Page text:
NIST SP 800-171 requires private companies to protect the confidentiality of CUI where it is stored, transmitted and/or processed. The CUI requirements within NIST SP 800-171 are directly linked to NIST SP 800-53 MODERATE baseline controls and are intended for use by federal agencies in contracts or other agreements established between those agencies and government/DoD contractors.

FEDERAL CONTRACT INFORMATION (FCI)

FCI is a very broad data classification category. Federal Acquisition Regulation (FAR) 52.204-21, Basic Safeguarding of Covered Contractor Information Systems, lists fifteen (15) cybersecurity requirements.[1] These requirements form the basis of Cybersecurity Maturity Model Certification (CMMC) Level 1 practices. In addition to these, there are two (2) practices included from NIST SP 800-171.

Per FAR 52.204-21, FCI is defined as “information, not intended for public release, that is provided by or generated for the Government under a contract to develop or deliver a product or service to the Government, but not including information provided by the Government to the public (such as on public websites) or simple transactional information, such as necessary to process payments.”

FCI includes any communication or representation of knowledge such as:

  • Facts
  • Data
  • Opinions

FCI can be in any medium or form, including:

  • Textual
  • Numerical
  • Graphic
  • Cartographic
  • Narrative
  • Audiovisual

INTELLECTUAL PROPERTY (IP)

Not all IP is equally valued by organizations, so it is important for an organization to develop a data classification scheme to appropriately protect its IP. Data classification schemes allow an organization to prioritize controls around “crown jewels” IP that are essential to the viability of its business model, as compared to low value IP that requires less-stringent security protections.

Per the World Trade Organization (WTO), IP can be defined in several ways:

  • Copyright and rights related to copyright (e.g., literary, and artistic works); and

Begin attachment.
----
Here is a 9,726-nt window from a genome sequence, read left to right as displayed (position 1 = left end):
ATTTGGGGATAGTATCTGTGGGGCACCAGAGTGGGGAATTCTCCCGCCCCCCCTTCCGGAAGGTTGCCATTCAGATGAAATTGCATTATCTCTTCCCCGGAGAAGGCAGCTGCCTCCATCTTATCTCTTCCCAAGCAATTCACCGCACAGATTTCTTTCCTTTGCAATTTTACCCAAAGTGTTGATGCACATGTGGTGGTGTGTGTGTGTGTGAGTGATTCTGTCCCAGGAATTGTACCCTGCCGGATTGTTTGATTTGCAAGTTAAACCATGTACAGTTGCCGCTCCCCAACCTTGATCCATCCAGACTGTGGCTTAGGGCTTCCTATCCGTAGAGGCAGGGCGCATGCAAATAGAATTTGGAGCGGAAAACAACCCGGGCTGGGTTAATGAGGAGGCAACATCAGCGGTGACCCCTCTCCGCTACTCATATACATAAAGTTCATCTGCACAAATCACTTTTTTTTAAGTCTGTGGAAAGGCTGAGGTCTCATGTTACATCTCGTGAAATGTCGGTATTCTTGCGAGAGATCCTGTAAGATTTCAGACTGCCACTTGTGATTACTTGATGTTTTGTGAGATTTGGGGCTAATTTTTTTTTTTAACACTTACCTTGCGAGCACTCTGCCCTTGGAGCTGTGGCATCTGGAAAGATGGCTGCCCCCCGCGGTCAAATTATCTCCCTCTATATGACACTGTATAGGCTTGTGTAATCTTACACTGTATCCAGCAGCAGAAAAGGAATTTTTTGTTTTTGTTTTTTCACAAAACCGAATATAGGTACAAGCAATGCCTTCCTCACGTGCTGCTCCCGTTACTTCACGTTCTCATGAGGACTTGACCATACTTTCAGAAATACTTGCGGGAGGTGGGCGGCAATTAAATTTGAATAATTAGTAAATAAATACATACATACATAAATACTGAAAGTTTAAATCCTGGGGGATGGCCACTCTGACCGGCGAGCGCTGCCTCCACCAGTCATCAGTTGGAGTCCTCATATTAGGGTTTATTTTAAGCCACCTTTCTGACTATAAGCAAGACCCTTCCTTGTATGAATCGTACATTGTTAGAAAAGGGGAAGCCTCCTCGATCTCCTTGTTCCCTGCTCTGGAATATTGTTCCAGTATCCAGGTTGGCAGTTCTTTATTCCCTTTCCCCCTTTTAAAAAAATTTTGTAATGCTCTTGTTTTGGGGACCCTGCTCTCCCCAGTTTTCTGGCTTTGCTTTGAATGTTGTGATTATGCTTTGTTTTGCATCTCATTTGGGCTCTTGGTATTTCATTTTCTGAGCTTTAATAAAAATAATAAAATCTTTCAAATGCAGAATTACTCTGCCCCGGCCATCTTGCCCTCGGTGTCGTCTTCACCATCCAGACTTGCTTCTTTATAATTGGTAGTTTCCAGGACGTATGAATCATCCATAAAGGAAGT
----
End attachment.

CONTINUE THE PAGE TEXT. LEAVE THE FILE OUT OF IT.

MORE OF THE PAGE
• Industrial property:
    • Trademarks
    • Patents
    • Industrial designs
    • Trade secrets

EXPORT-CONTROLLED DATA

Per 15 CFR § 730-774, the U.S. Department of Commerce regulates the export of “dual use” items according to the Export Administration Regulations (EAR). EAR items include goods and related technology, including technical data and technical assistance, which are designed for commercial purposes, but which could have military applications.

The list of EAR-controlled items, commonly referred to as the Commerce Control List (CCL).[2] The CCL categorizes these covered items into 10 broad categories:

  1. Nuclear Materials, Facilities and Equipment, and Miscellaneous
  2. Materials, Chemicals, Microorganisms, and Toxins
  3. Materials Processing
  4. Electronics
  5. Computers
  6. Telecommunications and Information Security
  7. Lasers and Sensors
  8. Navigation and Avionics
  9. Marine
  10. Propulsion Systems, Space Vehicles, and Related Equipment

EAR covers a broad range of categories:

  • “Technical Data” may take forms such as:
    • Blueprints
    • Plans
    • Diagrams
    • Models
    • Formulae
    • Tables
    • Engineering designs and specifications; and
    • Manuals and instructions.
  • “Technical Assistance” may take forms such as:
    • Instruction
    • Skills training; and
    • Consulting services.

Within EAR, there are country-specific restrictions:

  • D:1 (National Security)
  • D:2 (Nuclear)
  • D:3 (Chemical & Biological)
  • D:4 (Missile Technology)
  • D:5 (US Arms Embargoed Countries)
  • E:1 (Terrorist Supporting Countries)
  • E:2 (Unilateral Embargo)

CRITICAL INFRASTRUCTURE INFORMATION (CII)

Per Section 671(3) of the Critical Infrastructure Information Act of 2002 (6 U.S.C 131(3)), CII is defined as information not customarily in the public domain and related to the security of critical infrastructure or protected systems:

  1. Actual, potential, or threatened interference with, attack on, compromise of, or incapacitation of critical infrastructure or protected systems by either physical or computer-based attack or other similar conduct (including the misuse of or unauthorized access to all types of communications and data transmission systems) that violates Federal, State, or local law, harms interstate commerce of the United States, or threatens public health or safety.
  2. The ability of any critical infrastructure or protected system to resist such interference, compromise, or incapacitation, including any planned or past assessment, projection, or estimate of the vulnerability of critical infrastructure or a protected system, including security testing, risk evaluation thereto, risk management planning, or risk audit.
  3. Any planned or past operational problem or solution regarding critical infrastructure or protected systems, including repair, recovery, reconstruction, insurance, or continuity, to the extent it is related to such interference, compromise, or incapacitation.

[1] FAR 52.204-21 - https://www.acquisition.gov/content/52204-21-basic-safeguarding-covered-contractor-information-systems

[2] Commerce Control List - https://www.bis.doc.gov/index.php/regulations/commerce-control-list-ccl